Accordingly, the House of Representatives does not accept this amendment.

Senate Amendment 4

This amendment proposes to remove clause 6 of the Bill. Clause 6 addresses the potential overlap between discrimination based on age and that based on disability.

It has been suggested that the Human Rights and Equal Opportunity Commission is already well enough equipped to deal with any overlap between these two forms of discrimination. However, the law should deal clearly with possible overlap between different areas of discrimination, and not leave `grey' areas.

The purpose of section 6 is to make clear that, where an act constitutes age and disability discrimination, it must be dealt with under the Disability Discrimination Act 1992. It would be unreasonable to leave a person unsure as to which Act applies.

Accordingly, the House of Representatives does not accept this amendment.

Senate Amendment 5

This amendment proposes a new clause 14.

One aspect of this amendment would be to extend the concept of unlawful age discrimination to cover an aggrieved person's relative or associate. This is rejected for the reasons stated above in relation to Senate amendments 1, 3 and 6.

The other aspect of this amendment would be to introduce age-based harassment as a ground of direct discrimination. The absence of a specific reference in the Bill does not mean that a complaint of age-based harassment cannot be brought. Harassment is covered where it amounts to direct discrimination. In particular, the Bill prohibits discrimination on the ground of age in the workplace. Specific allegations of discriminatory harassment will turn on the circumstances of the particular case. That is appropriate. States and Territories generally have provisions on sexual harassment but not age harassment, consistent with the approach in this Bill, as the Government's Information Paperpointed out (paragraph 8.1, page 38).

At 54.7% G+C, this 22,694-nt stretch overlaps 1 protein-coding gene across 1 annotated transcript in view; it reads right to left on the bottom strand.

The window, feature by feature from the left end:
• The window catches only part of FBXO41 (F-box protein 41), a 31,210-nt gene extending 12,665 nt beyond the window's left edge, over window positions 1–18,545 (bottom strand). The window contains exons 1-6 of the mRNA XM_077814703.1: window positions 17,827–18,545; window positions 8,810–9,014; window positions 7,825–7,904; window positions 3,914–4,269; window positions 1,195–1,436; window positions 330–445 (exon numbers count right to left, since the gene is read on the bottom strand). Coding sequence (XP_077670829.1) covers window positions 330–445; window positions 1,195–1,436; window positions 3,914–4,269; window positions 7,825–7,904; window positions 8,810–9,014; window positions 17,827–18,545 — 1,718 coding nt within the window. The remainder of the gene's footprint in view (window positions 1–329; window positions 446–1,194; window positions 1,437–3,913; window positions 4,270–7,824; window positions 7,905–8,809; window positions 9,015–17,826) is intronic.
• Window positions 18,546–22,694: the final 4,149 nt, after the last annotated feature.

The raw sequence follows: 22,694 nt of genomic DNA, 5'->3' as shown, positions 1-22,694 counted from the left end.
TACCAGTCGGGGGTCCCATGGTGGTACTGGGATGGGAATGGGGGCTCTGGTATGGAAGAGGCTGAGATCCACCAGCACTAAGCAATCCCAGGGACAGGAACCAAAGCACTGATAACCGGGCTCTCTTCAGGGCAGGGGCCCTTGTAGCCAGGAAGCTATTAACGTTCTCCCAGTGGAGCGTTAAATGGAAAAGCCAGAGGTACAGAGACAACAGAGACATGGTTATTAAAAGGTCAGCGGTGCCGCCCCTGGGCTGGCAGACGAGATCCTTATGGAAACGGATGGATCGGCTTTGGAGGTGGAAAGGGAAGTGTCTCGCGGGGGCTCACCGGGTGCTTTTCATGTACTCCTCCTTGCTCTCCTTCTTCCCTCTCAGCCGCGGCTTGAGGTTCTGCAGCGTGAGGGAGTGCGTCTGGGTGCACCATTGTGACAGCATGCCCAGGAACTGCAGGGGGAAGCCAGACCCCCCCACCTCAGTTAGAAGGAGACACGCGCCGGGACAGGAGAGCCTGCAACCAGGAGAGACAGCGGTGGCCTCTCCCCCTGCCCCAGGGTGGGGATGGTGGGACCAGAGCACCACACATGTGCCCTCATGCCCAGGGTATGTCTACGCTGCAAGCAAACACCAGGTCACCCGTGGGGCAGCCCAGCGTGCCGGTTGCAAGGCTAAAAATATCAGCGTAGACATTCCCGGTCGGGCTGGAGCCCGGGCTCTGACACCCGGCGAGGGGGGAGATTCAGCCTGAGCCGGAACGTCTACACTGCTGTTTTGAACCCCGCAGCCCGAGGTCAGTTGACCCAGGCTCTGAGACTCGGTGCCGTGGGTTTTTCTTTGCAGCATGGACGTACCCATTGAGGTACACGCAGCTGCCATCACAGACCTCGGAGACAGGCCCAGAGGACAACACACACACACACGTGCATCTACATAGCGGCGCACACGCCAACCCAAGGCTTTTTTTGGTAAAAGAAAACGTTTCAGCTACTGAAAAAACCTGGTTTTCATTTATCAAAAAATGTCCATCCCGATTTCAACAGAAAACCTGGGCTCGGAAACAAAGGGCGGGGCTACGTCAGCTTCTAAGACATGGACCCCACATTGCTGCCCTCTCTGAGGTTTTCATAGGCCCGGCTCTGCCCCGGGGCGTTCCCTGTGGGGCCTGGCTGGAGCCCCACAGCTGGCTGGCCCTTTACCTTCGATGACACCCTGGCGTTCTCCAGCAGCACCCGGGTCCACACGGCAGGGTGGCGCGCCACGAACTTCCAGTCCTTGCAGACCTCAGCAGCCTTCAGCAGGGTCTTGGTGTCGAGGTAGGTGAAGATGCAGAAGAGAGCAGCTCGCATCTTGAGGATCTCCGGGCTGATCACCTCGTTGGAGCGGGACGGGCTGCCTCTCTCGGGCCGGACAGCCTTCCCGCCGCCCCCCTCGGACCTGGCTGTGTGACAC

Accordingly, the House of Representatives does not accept this amendment.

Senate Amendment 7

This amendment proposes to remove the `dominant reason' test in clause 16.

This amendment is not necessary or appropriate. In the area of age discrimination, action should be unlawful only where age is the dominant consideration. It is critical that the legislation not restrict employment opportunities for older Australians by imposing unnecessary costs and inflexibility on employers acting in good faith.

The `dominant reason' test will be most appropriate to promote the attitudinal change it seeks to achieve. The Bill, including clause 16, is designed to send a clear message that age stereotyping is unacceptable, without suggesting that age can never be a relevant consideration.

Accordingly, the House of Representatives does not accept this amendment.

Senate Amendments 8 and 9

These amendments are to the current exemption covering acts of `positive' discrimination. The suggestion is that the exemption should cover acts only where they are intended and reasonably required to meet a need of, or reduce a disadvantage experienced by, people of a particular age.

These amendments are not necessary. The clause is designed to ensure that the exemption only covers those acts which are consistent with the purposes of the legislation. In other words, if the positive
discrimination lacks a reasonable basis, it will not be authorised by the Bill. The existing wording is preferable because it ensures clear scope for positive discrimination in appropriate cases. That is, where positive discrimination is intended to have appropriate beneficial effects and is consistent with the purposes of the Act, it should not be vulnerable to invalidity because a third party considers the positive discrimination was not `required'.

Accordingly, the House of Representatives does not accept these amendments.

On the motion of Mr Ruddock, the reasons were adopted.